Compelling price, Great looking gadget, Works smoothly, IP67 certified for water resistance
Too much bezel around the display, No heart rate sensor
No, I would not say no to an Asus ZenWatch. And certainly not to a rose-gold ZenWatch 2 with a beige-grey leather strap. Or a steel one with a blue strap.
It looks good on my wrist, even if I say so myself, and while either men or women could wear both the sizes available, the smaller one (Rs 11,999) is definitely the one for me. In fact, I think most people will prefer it to the larger one (Rs 14,999).
The ZenWatch 2 isn't a big fat chunk of a smartwatch but a nice mid-sized one that looks very cool. It isn't round, like my MOTO 360 or the Samsung Gear S2, two of the other major smartwatches that are also available in India right now. Instead, it's a rectangle with somewhat rounded corners and it feels just fine when worn. Not in any way heavy or unnatural but just like it's exactly where it should be when you wear it.
There are a few different versions of the watch available -- the usual black, steel, and gold. And strap options in rubber, steel, leather. Typically, you don't get these options easily online in India. But maybe, in time…
The leather strap on the ZenWatch 2 is thicker than my MOTO 360's. It feels more durable and stiffer, without being in the least bit uncomfortable. It's got lots of slots so I was able to get it to fit very well on my wrist. The straps are easily swappable -- if you can only get enough extra straps to swap. The glass on the watch is very slightly curved-looking, giving the watch an even cooler look. It's IP67 rated, so you can get it a little wet, though you might spoil the leather strap in the bargain.
Getting past the look of the ZenWatch 2, on the inside it's a full-fledged Android Wear gadget -- as it has to be, since Google isn't allowing much tinkering around at this point. You have to connect it to your phone and get the Android Wear app and the Asus ZenWatch Manager which is full of watch faces, bits of customization and apps. That, and fitness tracking, is what smartwatches are really all about right now. You can also do all sorts of Google things like search, check the weather if you don't want to look out the window and get notifications which then mean you don't have to pull out your phone.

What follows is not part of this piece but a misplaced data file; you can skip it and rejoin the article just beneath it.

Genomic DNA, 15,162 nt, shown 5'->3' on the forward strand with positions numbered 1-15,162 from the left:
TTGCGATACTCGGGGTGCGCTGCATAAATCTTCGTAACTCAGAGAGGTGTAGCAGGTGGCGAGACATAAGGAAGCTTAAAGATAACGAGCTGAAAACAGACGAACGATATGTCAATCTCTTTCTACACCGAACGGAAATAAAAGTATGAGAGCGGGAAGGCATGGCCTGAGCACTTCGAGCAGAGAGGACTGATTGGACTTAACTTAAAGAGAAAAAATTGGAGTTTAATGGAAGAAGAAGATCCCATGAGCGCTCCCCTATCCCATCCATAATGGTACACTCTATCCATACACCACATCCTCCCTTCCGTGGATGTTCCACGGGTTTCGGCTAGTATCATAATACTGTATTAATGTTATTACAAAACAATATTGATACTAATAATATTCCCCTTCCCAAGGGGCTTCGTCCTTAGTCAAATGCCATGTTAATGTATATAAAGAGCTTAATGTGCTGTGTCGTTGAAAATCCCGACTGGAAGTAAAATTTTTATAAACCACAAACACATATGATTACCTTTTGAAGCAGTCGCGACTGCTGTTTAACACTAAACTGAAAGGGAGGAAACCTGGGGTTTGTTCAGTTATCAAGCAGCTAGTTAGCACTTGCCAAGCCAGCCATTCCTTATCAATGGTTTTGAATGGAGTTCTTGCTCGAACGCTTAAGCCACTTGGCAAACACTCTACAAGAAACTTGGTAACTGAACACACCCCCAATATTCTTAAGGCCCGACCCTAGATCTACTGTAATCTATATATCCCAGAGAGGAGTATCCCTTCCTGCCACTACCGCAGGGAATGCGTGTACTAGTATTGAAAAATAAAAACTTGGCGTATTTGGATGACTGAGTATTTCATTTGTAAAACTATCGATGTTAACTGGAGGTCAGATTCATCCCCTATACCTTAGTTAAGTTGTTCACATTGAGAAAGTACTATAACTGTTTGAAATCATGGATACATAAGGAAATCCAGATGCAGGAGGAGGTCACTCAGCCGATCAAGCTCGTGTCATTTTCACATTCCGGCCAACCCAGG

The watch runs pretty smoothly. An Android Wear update should be coming soon and will bring more functions. Of the two variants of this watch, the AMOLED display on the larger W1501Q has a 1.63-inch, 320x320 pixel screen and density of 278ppi, while the smaller W1502Q has a 1.45-inch, 280x280 pixel screen with a 273ppi density.
You can change the font size and play with watch faces -- half the fun of a smartwatch. It works with a Qualcomm Snapdragon 400 processor and 512MB of RAM. There's 4GB of storage on it. No, it doesn't take calls or have a camera of its own.
The battery is a 300mAh and really, all you can hope to get out of these watches right now is about a day's worth of juice. If you use it very lightly with the screen off, then you go over to the next day but then you're stuck with charging it in the daytime. Much better to just accept that it must be charged overnight.
The ZenWatch has a unique charging method. A cable and contact sticks to the back of the watch magnetically. You have to make sure the watch isn't moved around then because the contact can drop away quite easily.
ZenWatch 2 leather strap feels sturdy and is easily swappable -- if you can only get extra straps to swap
This watch doesn't have a heart rate sensor, so if you're a big self-quantifier, you'll have to do without. But as to all the rest, it's cool, especially, I think, on a woman's wrist.
Lila Ray is a corporate consultant who likes her gadgets almost more than her shoes. Write to her at email@example.com